We all know that we don’t pat the back of a colleague in Korea to thank them for a “job well done”. Or eat with your left hand in India, or sip vodka in Russia. In many countries, these actions are harmless. But in others, they can give a wrong impression or cause offense.

In fact, whatever culture you’re from, it’s likely that you routinely do something that could cause offense somewhere else in the world. So here is:

A primer on how to avoid mistakes in

Bangladesh culture photo

Photo by joiseyshowaa

Most Bangladeshis are religious but fairly liberal and secular points of view are not uncommon. The people are in general very hospitable, and a few precautions will keep it this way: As in most neighbouring countries, the left hand is considered unclean and is used for toilet duties, removing shoes, etc.

Hence, always use your right hand to offer or receive anything, and to bring food to your mouth. Men, especially strangers and foreigners, should never attempt to shake hands with or touch local women — simply put your hand on your heart and bow slightly to greet. Women travelling without men may find it slightly harder to get an auto-rickshaw driver who will take them to their destination. Mosques are sometimes off-limits to non-Muslims and certain areas of them off-limits to women.

Inquire with someone at the mosque before entering and before taking any pictures. Cover your head and arms and legs, and take off your shoes before entering. Standing from your seat and bowing slightly to greet elderly individuals will gain you respect and social approval. Do not refer to your elders or those in socially senior positions to you (i.e.: doctors, professors/teachers, religious leaders, etc.) by their first names; this is considered extremely rude and utmostly derogatory. Children do not call their parents by their first or last names, and in some regions of the country, wives do not call their husbands by their first names either.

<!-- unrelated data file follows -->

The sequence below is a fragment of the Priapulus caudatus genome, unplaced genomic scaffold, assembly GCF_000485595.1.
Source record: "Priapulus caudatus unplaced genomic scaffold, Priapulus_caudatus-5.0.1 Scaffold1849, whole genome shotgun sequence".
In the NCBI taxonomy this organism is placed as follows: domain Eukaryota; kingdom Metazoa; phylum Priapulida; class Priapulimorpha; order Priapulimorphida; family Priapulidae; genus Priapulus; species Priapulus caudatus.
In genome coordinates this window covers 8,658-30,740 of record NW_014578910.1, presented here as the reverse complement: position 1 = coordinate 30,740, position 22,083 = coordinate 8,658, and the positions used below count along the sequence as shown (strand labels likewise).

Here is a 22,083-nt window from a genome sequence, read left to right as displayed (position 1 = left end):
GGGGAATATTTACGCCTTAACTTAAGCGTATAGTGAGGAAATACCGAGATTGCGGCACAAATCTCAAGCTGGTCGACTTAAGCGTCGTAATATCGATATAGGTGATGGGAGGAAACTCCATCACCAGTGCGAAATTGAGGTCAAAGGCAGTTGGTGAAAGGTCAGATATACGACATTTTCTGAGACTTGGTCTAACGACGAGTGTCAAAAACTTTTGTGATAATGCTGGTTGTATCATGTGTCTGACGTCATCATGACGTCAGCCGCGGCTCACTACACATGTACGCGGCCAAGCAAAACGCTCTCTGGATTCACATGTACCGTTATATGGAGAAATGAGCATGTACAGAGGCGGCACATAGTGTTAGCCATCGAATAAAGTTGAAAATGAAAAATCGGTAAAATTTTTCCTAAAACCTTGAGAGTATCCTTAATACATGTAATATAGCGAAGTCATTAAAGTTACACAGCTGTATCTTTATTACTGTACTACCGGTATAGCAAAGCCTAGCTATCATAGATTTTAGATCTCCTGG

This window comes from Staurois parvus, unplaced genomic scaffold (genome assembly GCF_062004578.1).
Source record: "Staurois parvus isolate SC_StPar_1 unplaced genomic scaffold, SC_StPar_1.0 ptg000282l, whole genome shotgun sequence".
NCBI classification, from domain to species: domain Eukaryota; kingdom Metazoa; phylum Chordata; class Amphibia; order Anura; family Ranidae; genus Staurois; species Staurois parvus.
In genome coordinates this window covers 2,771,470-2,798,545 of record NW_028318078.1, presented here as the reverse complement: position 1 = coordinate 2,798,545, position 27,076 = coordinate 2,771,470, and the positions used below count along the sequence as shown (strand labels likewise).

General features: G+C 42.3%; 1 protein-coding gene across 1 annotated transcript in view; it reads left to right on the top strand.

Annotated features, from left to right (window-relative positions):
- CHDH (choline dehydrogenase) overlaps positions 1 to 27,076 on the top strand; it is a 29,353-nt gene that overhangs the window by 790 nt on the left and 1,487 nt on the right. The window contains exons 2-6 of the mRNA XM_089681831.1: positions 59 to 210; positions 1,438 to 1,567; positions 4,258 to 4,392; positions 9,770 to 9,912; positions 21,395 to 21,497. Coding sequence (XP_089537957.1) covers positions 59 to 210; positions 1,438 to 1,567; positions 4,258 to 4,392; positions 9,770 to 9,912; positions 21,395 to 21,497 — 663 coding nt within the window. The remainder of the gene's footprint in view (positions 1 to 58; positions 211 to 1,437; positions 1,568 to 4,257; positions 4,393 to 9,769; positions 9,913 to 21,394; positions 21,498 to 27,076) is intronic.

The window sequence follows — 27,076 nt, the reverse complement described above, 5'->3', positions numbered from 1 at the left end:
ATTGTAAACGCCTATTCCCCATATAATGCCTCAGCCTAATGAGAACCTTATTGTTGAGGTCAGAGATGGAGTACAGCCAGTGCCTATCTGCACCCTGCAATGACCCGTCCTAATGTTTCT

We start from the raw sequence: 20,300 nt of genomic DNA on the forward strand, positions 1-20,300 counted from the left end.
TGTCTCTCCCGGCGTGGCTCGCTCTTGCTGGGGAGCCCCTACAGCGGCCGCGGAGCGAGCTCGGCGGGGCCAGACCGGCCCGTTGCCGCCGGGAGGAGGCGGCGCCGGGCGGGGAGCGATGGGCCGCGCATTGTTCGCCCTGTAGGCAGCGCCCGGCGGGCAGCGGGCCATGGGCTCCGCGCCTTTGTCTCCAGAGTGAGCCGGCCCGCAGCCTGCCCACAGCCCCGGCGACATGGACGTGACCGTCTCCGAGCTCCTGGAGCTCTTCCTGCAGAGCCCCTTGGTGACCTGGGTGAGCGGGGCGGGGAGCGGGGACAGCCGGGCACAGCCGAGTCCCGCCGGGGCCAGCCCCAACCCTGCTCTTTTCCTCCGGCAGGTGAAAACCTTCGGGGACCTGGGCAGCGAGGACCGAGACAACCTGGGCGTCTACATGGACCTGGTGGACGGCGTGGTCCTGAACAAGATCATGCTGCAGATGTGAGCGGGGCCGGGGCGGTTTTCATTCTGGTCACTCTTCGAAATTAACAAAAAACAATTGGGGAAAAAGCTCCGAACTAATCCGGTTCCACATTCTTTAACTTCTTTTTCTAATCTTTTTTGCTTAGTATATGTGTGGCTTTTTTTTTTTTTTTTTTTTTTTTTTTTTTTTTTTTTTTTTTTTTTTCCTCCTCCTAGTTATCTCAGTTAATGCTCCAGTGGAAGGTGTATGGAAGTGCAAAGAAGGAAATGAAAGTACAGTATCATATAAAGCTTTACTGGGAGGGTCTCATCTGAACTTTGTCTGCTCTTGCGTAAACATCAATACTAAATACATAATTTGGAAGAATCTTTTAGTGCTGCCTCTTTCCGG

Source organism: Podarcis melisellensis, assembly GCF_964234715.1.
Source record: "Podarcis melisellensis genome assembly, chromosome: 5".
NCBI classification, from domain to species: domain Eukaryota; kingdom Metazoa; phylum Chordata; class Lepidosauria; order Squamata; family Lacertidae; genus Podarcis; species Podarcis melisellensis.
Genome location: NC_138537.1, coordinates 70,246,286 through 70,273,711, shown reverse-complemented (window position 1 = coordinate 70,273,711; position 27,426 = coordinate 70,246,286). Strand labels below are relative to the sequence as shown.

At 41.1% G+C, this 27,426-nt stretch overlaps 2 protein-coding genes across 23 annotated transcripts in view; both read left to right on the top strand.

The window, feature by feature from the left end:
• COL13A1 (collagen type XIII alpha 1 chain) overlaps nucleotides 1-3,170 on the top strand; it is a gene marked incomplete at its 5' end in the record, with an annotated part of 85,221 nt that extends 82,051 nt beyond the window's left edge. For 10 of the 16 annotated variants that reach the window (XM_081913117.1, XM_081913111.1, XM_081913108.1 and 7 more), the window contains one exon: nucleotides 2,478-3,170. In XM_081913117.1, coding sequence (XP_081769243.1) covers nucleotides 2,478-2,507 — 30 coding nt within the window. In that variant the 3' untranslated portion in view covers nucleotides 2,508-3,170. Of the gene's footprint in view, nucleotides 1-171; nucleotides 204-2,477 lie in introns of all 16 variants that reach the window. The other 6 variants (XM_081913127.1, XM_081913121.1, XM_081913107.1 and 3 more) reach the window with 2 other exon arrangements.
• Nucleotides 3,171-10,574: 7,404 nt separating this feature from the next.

Keep in mind that Bangladesh sees only a tiny number of foreign visitors, and most locals will be genuinely curious about you, watching your every move and expression. Don’t underestimate how impressionable some can be, make sure you’re leaving good ones! Also keep in mind, that whenever you enter someone’s home, open your shoes before you enter. Wearing shoes into someone’s home is considered extremely rude and insulting.

With this, you had the primer on key facts about Bangladesh, and key facts on culture and customs. Another important part of the culture is the local food and the local drinks. Make sure you read our posts on Bangladesh food and drinks:

Local food you should try in Bangladesh and No miss drinks in Bangladesh.

Other tips that you’d like to share on mistakes to avoid in Bangladesh? Please comment below.